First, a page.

Small molecule targeting of the p38/Mk2 stress signaling pathways to improve cancer treatment
BMC Cancer volume 23, Article number: 895 (2023)
Although a long-term goal of cancer therapy always has been the development of agents that selectively destroy cancer cells, more recent trends have been to seek secondary agents that sensitize cancer cells to existing treatment regimens. In this regard, the present study explored the possibility of using small molecule inhibitors of p38MAPK/MK2 stress signaling pathways as potential agents to enhance the sensitivity of cancer cells with abrogated G1 checkpoint to the DNA damaging agent etoposide by specifically targeting the DNA damage-induced G2 cell cycle checkpoint.
We have applied CCK8 and FACS-based viability assays and cell cycle analysis to investigate the effect of small molecules SB203580 and MK2.III on the sensitivity of small cell lung cancer cells (SCLC) that lack the G1 checkpoint to the DNA damaging agent Etoposide when used in combination. We have also assessed the effectiveness of combination chemotherapy on tumor xenograft suppression with etoposide and MK2.III in immunosuppressed mice. In addition, additional CCK8 cell viability analysis of the MDA-MB-231 breast cancer cell line, and SW620, and SW480 colorectal cancer cell lines was performed.
Results suggest that etoposide produces a profound effect on the cell cycle profile of cells in a manner that is consistent with the degree of cell viability that is seen using the viable cell assay. Results of the co-treatment experiments revealed that the p38/MK2 kinase inhibitors SB203580 and MK2.III both enhanced the DNA-damaging effects of etoposide on NCI-H69 cell viability in vitro. Results revealed that in vivo MK2.III was able to act as a chemosensitizer when used in combination with etoposide making NCI-H69 lung cancer cells sensitive to chemotherapeutic drug by 45% compared to single usage of the drug. We also report that MK2.III sensitizes metastatic cell lines SW-620 and MDA-MB-231 to etoposide but does not increase the sensitivity of non-metastasizing SW-480 colorectal cells to DNA damaging agent in vitro.
Findings reported in this study provide evidence that specific inhibitors of MK2 may indeed improve overall cancer therapy; however, their effectiveness depends on cell types.
A key goal in cancer therapy is to kill cancer cells without also killing the normal cells in the patient—a concept known as the therapeutic window. Although a long-term (and still elusive) “Holy Grail” has been the identification of agents that by themselves selectively kill cancer cells, a more recent and nuanced approach has been to seek secondary agents that selectively sensitize cancer cells to existing treatment regimens (e.g. chemotherapy with DNA damaging agents) when used in combination. This approach seeks to exploit knowledge of the consequences of the genetic lesions that are common in cancer cells that lead to altered cell behavior, changes that might, in turn, be exploited for such a ‘chemosensitization’ approach.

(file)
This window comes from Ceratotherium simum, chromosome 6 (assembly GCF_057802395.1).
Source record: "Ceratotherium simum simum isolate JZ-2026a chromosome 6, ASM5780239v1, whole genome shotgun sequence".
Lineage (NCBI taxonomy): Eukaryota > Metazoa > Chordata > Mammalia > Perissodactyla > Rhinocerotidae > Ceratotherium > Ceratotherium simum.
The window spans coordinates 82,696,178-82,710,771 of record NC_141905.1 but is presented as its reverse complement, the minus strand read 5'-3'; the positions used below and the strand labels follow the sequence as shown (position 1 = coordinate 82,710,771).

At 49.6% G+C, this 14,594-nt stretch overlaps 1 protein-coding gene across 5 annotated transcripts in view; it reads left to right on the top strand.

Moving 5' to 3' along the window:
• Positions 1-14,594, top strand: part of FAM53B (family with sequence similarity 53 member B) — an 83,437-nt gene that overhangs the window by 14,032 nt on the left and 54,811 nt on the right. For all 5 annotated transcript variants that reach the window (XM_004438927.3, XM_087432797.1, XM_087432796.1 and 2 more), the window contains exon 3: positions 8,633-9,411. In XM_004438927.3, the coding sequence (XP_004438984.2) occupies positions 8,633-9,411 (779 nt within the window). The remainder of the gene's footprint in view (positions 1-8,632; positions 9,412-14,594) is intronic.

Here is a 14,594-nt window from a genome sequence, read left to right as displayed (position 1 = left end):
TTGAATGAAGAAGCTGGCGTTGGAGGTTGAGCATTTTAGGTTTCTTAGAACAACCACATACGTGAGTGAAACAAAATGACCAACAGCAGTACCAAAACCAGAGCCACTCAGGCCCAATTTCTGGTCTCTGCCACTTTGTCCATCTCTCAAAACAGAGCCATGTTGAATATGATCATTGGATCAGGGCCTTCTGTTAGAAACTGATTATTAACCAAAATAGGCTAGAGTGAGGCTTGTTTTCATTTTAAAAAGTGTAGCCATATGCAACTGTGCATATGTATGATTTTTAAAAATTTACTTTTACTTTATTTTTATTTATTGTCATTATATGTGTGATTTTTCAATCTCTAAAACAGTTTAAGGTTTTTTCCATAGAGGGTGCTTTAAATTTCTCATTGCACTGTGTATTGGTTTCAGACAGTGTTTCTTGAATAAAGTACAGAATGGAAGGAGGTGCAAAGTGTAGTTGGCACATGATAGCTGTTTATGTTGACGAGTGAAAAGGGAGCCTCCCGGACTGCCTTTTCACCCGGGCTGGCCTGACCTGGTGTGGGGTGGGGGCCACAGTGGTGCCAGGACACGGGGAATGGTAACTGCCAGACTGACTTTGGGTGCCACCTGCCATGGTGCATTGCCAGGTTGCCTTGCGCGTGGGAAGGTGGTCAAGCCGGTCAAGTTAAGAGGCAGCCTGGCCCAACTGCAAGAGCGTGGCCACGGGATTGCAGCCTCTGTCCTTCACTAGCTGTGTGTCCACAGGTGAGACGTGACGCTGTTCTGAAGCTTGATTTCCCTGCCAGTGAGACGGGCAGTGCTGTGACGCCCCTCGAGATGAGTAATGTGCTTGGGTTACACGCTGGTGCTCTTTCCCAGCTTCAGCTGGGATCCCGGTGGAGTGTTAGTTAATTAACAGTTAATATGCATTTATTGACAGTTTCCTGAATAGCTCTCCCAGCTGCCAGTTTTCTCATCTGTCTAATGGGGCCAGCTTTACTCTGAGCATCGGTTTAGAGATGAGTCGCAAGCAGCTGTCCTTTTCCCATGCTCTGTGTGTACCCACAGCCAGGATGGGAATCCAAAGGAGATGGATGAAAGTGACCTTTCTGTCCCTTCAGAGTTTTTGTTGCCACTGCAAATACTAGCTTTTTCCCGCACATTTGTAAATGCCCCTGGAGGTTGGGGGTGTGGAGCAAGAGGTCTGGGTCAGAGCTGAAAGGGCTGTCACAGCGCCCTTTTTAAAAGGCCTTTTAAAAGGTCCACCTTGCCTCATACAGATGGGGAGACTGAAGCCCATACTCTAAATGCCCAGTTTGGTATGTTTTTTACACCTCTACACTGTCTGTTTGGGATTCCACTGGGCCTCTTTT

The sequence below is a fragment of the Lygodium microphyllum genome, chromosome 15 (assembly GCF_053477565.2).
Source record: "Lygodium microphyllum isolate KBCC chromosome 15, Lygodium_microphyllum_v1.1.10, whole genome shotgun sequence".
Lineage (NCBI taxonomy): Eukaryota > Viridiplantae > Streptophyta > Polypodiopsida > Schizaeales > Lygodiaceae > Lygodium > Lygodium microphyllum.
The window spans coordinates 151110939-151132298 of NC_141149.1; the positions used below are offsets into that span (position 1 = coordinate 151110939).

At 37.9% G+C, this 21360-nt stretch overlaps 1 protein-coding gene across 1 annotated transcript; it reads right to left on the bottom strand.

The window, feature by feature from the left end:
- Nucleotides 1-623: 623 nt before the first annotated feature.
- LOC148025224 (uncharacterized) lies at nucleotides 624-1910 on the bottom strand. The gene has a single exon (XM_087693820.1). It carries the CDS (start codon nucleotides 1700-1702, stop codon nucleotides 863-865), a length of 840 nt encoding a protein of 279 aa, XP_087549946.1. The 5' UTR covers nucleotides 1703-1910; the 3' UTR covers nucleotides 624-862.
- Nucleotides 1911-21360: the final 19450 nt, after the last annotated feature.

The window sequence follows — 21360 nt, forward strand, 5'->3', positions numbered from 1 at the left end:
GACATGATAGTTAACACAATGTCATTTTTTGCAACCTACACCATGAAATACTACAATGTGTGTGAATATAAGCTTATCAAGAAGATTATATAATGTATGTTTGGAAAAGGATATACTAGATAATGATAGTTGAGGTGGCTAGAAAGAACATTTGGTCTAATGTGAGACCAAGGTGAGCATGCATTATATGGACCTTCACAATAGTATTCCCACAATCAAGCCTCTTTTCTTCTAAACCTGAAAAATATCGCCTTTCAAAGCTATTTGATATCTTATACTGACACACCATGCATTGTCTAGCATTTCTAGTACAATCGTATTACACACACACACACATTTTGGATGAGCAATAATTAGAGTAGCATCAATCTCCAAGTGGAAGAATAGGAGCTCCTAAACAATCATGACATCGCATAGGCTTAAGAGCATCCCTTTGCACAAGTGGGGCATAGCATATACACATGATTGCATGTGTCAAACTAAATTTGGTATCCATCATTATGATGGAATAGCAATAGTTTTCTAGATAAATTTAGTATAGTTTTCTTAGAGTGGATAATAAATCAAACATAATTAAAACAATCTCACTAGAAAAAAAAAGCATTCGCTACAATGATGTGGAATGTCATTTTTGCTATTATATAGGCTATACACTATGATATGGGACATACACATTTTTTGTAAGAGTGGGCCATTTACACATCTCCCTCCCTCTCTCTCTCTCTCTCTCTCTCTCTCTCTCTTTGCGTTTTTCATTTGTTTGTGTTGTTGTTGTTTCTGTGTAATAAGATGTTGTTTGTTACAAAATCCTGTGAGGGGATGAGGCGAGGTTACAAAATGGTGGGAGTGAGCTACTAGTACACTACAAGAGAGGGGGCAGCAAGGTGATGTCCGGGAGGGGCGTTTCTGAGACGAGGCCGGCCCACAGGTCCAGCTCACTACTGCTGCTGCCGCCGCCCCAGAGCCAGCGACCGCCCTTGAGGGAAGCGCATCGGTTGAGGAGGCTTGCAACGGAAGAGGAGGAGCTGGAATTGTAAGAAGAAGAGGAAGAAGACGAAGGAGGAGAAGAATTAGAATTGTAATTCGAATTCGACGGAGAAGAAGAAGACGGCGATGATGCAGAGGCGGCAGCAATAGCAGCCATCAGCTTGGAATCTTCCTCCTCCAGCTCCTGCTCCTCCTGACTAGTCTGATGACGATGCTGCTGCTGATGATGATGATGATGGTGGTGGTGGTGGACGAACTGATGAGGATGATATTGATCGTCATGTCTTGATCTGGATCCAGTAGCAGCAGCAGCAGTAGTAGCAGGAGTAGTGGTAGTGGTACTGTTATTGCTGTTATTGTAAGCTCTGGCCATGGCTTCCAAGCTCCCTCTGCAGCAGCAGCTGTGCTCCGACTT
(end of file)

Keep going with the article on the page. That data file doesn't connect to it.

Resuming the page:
One such approach and the focus of this research centers on the cell cycle progression. Targeting cell-signaling pathways and controlling the cell cycle phases and checkpoints is a comparatively new direction for the treatment of cancer which could provide distinctive opportunities and potential for the improvement of cancer treatment outcomes. Cell cycle progression has five known phases: G0 (gap 0), G1, G2, and M. In the G0 phase cells enter a quiescent, resting state. Upon stimulation by growth factors cells enter the G1 phase when the mRNAs and proteins necessary for DNA replication in the S phase are synthesized. In G2, cells are monitored for the integrity and immutability of DNA replication and prepare to start mitosis. In the M phase, the chromosomes and cytoplasm are divided into two daughter cells. There are two important checkpoints at the G1/S and G2/M boundaries , at which times the integrity of cellular components and DNA synthesis are monitored, and cell cycle arrest upon DNA damage is regulated by the p53-p21-dependent G1 checkpoint , and the Chk1-Cdc25-dependent G2 checkpoint [3, 4]. In turn, tumor cells are tending towards the accumulation of the mutations leading to deterioration in mechanisms of the cell cycle control that results in an altered capacity to respond to DNA damage, and there are a number of cancer therapy strategies focused on the regulatory proteins controlling cell cycle, such as aurora kinase signaling, BRCA1/2, wingless (WNT) signaling, etc. [5, 6].